What has made Apple (NASDAQ:AAPL) a battlefield stock over the last month is the continuing argument between growth and value.
Apple is a value stock. It pays a dividend. The dividend is very safe, covered more than six times during the last quarter by earnings. Apple carries a legendary cash hoard that can sustain investment for years. Apple has a secure niche, the most valuable one in technology, and the potential to expand it in many different ways.
Goldman Sachs (NYSE:GS) thinks Apple may be worth 38% more than it is, which would be a market multiple of about 15 times earnings. Its momentum over the last month has only taken it from 10x earnings to about 12, and the market preference for value over risk has even taken IBM (NYSE:IBM) to 11, from 9.
Nothing has happened at the company to explain this move. The latest product announcement actually drew laughter from public radio - a vinyl wristband? Smaller iPhones to go alongside bigger ones? How many people are going to sleep over in front of an Apple Store for that?
That is pretty much the bearish case. Eagle Ridge Investments is just one of several funds reducing their holdings in the stock. Apple is being seen as a place to park money rather than as a place to make money. Most fund holdings in the stock represent just 1-3% of fund totals now. It's like a utility stock.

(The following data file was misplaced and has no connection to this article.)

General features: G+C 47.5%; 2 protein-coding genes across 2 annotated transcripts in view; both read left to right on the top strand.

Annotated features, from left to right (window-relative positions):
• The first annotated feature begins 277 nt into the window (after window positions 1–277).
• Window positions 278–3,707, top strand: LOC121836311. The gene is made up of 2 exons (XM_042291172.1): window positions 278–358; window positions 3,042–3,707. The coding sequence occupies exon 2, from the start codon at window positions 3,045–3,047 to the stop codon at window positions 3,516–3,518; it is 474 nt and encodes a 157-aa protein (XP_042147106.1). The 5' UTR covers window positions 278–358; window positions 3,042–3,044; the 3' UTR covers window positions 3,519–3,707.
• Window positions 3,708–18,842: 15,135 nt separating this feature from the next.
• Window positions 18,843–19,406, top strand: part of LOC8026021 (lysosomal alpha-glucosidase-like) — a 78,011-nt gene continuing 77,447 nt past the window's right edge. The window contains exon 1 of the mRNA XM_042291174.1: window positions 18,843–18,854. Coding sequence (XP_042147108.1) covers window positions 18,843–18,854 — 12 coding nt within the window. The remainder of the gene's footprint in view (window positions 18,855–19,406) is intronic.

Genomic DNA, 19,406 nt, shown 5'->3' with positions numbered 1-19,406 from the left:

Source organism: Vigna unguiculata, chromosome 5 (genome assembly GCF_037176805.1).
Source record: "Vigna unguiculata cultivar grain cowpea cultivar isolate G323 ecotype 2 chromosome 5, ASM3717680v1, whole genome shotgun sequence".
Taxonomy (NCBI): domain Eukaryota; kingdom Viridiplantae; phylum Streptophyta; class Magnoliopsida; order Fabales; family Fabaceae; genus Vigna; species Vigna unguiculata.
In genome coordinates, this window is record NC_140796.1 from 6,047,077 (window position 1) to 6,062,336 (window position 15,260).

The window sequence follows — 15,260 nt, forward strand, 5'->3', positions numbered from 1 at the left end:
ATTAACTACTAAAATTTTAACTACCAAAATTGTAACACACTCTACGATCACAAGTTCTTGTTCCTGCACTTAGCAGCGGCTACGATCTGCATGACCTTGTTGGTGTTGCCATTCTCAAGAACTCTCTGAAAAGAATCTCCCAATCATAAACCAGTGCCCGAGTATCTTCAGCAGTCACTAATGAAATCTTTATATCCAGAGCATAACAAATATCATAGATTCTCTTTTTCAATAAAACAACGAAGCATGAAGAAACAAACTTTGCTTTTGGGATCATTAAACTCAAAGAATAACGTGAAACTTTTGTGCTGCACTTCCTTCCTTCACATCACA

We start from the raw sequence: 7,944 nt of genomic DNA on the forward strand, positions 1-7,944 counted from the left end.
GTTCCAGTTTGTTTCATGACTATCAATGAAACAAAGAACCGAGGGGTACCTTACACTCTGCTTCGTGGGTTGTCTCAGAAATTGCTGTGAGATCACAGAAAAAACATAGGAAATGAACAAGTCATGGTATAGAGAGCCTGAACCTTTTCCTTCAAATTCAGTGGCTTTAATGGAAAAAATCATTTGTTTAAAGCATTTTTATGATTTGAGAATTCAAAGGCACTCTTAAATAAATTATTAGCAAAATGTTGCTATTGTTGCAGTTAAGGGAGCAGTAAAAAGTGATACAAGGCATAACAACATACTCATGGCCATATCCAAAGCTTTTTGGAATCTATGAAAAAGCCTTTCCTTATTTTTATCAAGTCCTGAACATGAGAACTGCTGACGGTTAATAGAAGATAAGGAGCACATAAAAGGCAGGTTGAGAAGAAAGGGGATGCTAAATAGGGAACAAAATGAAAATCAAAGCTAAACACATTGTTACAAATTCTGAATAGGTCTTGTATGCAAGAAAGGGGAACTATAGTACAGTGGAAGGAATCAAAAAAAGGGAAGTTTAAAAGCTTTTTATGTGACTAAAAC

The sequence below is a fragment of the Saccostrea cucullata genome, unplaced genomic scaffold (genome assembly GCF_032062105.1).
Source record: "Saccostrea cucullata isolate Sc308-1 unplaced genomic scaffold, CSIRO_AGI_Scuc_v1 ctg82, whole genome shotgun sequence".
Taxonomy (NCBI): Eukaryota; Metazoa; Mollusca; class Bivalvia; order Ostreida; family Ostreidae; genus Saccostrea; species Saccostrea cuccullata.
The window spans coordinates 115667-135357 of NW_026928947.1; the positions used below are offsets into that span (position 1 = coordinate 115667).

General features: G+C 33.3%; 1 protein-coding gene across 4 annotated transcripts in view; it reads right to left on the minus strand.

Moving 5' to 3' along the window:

What Apple has to combat this is the old law firm of Fear, Uncertainty and Doubt. It has filed a patent for a virtual keyboard. It encourages speculation about an Apple Car. The next iPhone may ditch the earphone jack in favor of Bluetooth. There will be a second version of the Apple Watch.
The problem is most of these items don't move the needle. They don't represent vast new markets, higher sales or richer profits. Apple is now just a consumer products company, in that it produces products for existing, well-defined niches. Like Apple TV, whose new ad campaign will feature "celebrities." When you have cutting-edge technology, you don't need celebrities.
The question about Apple today is, what is this kind of stability worth? Is it worth 10 times earnings, 12 times, 15 times? The answer to that depends on the market, because it's the market that defines value. In the end, this tells me that Apple will rise and fall with the market, that it will follow trends instead of making them.
Until, that is, it thinks of something different. When it does, when it even seems to buyers that it might, the stock can explode. Microsoft (NASDAQ:MSFT), after all, is currently selling at a P/E near 40.
Which is why you don't need to be all-in on Apple, but you should still have some around.
Disclosure: I am/we are long AAPL, MSFT.
I wrote this article myself, and it expresses my own opinions. I am not receiving compensation for it (other than from Seeking Alpha). I have no business relationship with any company whose stock is mentioned in this article.